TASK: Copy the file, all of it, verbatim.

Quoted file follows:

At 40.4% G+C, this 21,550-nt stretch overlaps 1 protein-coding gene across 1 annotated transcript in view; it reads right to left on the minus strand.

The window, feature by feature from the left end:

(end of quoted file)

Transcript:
At 40.4% G+C, this 21,550-nt stretch overlaps 1 protein-coding gene across 1 annotated transcript in view; it reads right to left on the minus strand.

The window, feature by feature from the left end: